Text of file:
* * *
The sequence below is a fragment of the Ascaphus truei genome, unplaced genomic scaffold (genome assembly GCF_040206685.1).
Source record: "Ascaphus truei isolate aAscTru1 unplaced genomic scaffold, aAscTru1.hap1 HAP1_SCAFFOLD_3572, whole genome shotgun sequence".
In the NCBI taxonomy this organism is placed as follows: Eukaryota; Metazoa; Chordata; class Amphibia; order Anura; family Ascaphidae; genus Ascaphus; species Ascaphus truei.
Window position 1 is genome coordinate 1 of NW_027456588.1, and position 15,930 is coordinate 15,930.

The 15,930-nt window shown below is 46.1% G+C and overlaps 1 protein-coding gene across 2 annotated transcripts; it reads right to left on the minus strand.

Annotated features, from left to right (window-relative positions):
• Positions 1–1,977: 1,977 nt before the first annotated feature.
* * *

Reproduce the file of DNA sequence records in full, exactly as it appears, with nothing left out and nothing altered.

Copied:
The sequence below is a fragment of the Ascaphus truei genome, unplaced genomic scaffold (genome assembly GCF_040206685.1).
Source record: "Ascaphus truei isolate aAscTru1 unplaced genomic scaffold, aAscTru1.hap1 HAP1_SCAFFOLD_3572, whole genome shotgun sequence".
In the NCBI taxonomy this organism is placed as follows: Eukaryota; Metazoa; Chordata; class Amphibia; order Anura; family Ascaphidae; genus Ascaphus; species Ascaphus truei.
Window position 1 is genome coordinate 1 of NW_027456588.1, and position 15,930 is coordinate 15,930.

The 15,930-nt window shown below is 46.1% G+C and overlaps 1 protein-coding gene across 2 annotated transcripts; it reads right to left on the minus strand.

Annotated features, from left to right (window-relative positions):
• Positions 1–1,977: 1,977 nt before the first annotated feature.